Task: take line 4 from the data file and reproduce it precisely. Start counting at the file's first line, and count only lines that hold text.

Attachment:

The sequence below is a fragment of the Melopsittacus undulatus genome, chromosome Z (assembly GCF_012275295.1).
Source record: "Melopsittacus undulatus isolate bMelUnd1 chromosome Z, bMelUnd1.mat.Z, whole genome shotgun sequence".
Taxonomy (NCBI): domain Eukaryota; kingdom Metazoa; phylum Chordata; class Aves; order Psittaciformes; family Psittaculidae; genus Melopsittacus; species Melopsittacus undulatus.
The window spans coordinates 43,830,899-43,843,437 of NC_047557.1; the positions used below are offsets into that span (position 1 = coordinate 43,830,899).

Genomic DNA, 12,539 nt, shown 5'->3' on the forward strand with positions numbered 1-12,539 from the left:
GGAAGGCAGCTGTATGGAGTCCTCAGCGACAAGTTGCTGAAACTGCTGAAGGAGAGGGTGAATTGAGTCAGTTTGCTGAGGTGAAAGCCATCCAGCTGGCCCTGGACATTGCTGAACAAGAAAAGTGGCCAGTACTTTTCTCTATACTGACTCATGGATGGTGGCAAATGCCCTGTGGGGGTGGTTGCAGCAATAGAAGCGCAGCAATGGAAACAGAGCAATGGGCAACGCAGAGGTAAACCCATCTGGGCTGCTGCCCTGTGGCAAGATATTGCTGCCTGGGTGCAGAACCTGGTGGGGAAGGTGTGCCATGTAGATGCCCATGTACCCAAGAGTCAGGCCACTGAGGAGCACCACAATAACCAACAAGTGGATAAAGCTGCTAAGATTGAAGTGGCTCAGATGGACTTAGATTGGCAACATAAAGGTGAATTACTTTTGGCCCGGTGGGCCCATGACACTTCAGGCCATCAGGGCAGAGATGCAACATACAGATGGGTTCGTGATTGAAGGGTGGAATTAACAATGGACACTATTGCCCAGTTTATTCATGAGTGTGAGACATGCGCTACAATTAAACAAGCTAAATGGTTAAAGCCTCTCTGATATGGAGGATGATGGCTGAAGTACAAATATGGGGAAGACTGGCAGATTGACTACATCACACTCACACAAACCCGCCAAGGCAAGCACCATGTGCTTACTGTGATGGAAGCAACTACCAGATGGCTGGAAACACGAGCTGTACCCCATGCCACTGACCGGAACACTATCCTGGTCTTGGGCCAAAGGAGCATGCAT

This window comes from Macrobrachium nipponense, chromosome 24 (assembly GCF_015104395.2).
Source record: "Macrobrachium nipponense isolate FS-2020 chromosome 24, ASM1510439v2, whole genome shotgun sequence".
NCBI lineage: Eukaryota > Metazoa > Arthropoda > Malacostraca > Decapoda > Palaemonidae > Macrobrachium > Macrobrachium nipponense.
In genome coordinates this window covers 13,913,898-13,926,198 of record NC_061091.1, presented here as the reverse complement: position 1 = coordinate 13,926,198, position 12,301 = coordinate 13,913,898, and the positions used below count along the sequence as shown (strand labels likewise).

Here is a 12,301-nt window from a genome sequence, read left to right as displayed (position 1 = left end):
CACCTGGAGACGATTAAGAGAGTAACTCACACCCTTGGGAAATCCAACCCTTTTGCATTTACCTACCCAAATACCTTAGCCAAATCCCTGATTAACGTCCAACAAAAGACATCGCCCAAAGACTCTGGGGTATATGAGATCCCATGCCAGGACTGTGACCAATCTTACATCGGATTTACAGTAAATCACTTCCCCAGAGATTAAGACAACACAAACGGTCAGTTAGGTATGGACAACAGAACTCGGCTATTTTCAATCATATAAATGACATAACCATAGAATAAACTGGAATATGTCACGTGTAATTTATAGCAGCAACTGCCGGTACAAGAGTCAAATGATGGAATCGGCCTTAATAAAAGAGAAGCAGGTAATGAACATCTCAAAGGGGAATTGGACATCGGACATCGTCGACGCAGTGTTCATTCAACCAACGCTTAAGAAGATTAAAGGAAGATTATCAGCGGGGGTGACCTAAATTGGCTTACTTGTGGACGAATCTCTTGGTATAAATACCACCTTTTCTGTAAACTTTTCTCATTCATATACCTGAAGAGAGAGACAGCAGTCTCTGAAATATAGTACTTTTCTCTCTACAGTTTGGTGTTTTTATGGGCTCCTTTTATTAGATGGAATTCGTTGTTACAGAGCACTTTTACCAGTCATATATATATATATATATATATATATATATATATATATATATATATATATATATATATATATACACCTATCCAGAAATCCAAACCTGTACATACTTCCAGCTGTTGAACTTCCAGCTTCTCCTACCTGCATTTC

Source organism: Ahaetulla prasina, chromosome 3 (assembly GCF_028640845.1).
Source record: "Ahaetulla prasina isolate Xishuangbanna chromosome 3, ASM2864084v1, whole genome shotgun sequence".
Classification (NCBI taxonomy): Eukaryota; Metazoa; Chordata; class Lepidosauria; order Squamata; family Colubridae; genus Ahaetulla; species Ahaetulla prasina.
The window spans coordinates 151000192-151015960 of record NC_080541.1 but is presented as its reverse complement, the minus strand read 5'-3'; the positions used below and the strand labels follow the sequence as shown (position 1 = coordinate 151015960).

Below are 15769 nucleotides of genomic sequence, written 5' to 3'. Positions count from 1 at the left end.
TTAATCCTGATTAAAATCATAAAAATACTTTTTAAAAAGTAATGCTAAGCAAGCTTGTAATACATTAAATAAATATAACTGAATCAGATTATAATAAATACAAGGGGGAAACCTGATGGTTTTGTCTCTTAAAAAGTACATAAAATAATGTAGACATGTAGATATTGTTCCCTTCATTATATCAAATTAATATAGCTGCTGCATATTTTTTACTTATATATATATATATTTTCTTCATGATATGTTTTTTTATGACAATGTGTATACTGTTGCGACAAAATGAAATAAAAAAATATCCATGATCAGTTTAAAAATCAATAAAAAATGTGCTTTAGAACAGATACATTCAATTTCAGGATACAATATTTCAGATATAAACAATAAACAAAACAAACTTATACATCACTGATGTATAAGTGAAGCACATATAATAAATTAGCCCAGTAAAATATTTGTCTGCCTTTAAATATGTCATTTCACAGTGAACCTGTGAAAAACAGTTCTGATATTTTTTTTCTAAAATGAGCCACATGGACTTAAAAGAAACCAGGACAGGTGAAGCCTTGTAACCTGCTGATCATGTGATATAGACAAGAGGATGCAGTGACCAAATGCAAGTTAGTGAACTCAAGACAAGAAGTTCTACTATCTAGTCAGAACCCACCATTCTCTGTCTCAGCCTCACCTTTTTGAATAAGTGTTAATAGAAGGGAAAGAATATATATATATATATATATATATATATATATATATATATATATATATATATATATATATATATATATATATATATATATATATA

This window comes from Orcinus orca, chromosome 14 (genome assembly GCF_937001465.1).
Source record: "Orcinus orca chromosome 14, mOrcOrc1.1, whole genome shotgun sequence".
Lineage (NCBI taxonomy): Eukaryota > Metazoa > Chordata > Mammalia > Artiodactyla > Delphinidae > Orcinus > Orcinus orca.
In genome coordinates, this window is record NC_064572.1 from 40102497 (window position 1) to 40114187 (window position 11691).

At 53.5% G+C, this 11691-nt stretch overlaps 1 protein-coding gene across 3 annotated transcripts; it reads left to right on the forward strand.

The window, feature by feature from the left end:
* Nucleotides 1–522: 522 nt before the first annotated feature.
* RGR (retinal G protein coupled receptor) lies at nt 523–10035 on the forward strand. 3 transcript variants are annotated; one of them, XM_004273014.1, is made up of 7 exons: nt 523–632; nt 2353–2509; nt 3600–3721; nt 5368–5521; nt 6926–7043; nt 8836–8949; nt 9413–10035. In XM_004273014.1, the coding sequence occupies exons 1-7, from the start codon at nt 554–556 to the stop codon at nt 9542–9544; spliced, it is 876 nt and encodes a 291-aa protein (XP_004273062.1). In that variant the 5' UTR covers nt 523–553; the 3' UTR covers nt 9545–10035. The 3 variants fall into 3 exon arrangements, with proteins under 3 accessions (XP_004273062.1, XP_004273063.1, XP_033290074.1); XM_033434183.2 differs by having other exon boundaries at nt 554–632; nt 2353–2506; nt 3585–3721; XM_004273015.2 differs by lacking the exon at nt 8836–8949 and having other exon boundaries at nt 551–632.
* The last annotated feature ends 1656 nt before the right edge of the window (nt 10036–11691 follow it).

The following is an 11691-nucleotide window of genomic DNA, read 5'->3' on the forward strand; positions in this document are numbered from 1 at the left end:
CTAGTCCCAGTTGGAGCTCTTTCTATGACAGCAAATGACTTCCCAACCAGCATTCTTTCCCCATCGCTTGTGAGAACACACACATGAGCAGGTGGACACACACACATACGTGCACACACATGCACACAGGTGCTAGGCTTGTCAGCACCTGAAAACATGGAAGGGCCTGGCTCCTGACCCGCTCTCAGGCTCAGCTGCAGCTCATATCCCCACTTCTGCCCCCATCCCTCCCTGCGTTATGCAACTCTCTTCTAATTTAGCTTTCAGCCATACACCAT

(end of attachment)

The window spans coordinates 43,830,899-43,843,437 of NC_047557.1; the positions used below are offsets into that span (position 1 = coordinate 43,830,899).